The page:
I was lucky enough to attend the Intel Developer’s Forum in San Francisco this year. The highlight of the event was a full-day session that involved the assembly and programming of a 4 wheel drive robot platform using the Intel Edison Microprocessor board. I’ll share my experiences in this post.
To my surprise, every person who attended was provided a free 4WD robot platform to keep. The kit included all the parts and tools required to assemble the robot. I’ve come to learn that this kit was a hybrid of several available products including:
- Seeed Studio’s Skeleton Bot – 4WD Hercules Mobile Robotic Platform including a battery, charger, and USB cables
- Seeed Studio’s 4WD Driver Platform v1.0
- Intel’s Edison processor
- Some other misc. goodies like a LiPo bag, a Low Voltage Detector, and some tools
Since I have had some experience assembling kits like this, I was finishing steps ahead of most of the class. I did find myself frustrated a few times and having to reverse and re-do parts of the assembly because the instructions were not very clear. The build required no soldering.
The assembled robot is quite sturdy – it’s made of metal and thick plastic parts. The 4WD driver platform is an all-in-one board that includes a mounting bracket for the Edison, and connectors and Motor encoders for up to 4 motors. The board can drive up to 2A per motor and can handle inputs from 6 – 16V. Ours was configured to provide the Edison with the required 3.3V, but it also has other options.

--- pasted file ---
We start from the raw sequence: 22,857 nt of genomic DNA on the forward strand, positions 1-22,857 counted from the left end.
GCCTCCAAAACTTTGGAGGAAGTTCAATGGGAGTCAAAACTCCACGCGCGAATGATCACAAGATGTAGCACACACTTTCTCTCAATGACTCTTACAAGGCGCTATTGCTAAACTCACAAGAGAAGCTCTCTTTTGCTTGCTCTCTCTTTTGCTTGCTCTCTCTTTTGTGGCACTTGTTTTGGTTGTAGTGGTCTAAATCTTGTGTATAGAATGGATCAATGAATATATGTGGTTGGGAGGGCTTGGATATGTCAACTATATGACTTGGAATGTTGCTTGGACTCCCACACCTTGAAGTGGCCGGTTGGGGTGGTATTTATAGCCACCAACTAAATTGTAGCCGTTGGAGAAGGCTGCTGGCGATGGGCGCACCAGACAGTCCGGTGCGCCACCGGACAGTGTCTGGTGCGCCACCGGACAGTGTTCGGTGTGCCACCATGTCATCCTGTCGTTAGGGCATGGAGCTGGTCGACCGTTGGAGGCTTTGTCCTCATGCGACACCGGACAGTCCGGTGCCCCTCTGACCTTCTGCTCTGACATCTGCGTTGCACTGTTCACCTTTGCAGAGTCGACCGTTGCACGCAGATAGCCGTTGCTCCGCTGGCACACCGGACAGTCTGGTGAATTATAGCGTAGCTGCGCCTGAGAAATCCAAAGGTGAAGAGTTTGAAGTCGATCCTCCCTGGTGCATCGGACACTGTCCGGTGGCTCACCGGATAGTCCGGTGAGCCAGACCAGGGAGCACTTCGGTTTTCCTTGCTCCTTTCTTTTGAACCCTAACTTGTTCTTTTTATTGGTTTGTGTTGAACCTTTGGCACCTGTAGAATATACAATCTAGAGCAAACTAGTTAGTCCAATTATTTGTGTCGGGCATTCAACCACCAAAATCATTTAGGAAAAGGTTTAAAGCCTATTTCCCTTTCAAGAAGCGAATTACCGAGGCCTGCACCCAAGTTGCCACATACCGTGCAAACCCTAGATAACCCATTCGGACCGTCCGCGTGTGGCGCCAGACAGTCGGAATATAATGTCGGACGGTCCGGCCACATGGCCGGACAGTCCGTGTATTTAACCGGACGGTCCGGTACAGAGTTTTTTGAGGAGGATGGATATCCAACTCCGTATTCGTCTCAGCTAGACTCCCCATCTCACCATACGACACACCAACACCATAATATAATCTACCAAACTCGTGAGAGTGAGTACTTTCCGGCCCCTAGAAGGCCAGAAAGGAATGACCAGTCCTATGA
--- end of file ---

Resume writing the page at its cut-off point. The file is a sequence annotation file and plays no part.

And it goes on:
Once the assembly was done, we dove deep into the software side of the robot. This was especially interesting for me since this was my first experience working with the Edison. It was also my first exposure to Node.js used during the programming. I learned that the program provided was custom built by the session instructor for this platform. The Intel developer IDE was a new experience for me as well so there was a bit of a learning curve. This learning curve was increased by the fact that the provided developer laptops were running Linux which was also new to me.
During the session, we had some major issues with programming the robot. Each Edison was connected to the convention center’s WiFi in order to allow software updates to be uploaded. Unfortunately, it was highly unreliable and forced us to retry each upload multiple times. I’ve continued to play with this platform at home and have had no problems, so I suspect the conference center’s WiFi was either mis-configured over over-loaded.
The end result was a browser-based interface that could be consumed by any Wifi-connected platform to allow control of the robot. The very basic interface provided a set of arrows to allow the operator to move the robot. It uses skid steering to turn and works best on a bare floor (no rug). I zipped and downloaded all the example source code for my own future reference.
The platform has a nice mounting plate on the top and lots of mounting holes on the front, back and sides for mounting sensors and other payload. The motors are powerful enough to handle small loads making this a great educational platform.
Once complete, I realized that I would somehow need to transport this robot home in my luggage. With the coaching of the instructor, I removed the wheels and packed the battery inside the LiPo bag in my carry-on so I would not violate any airline regulations. It was a tight fit, but I did manage to get it all packed.
Once home, I re-ran the Edison scripts to connect it to my home WiFi and the fun continued.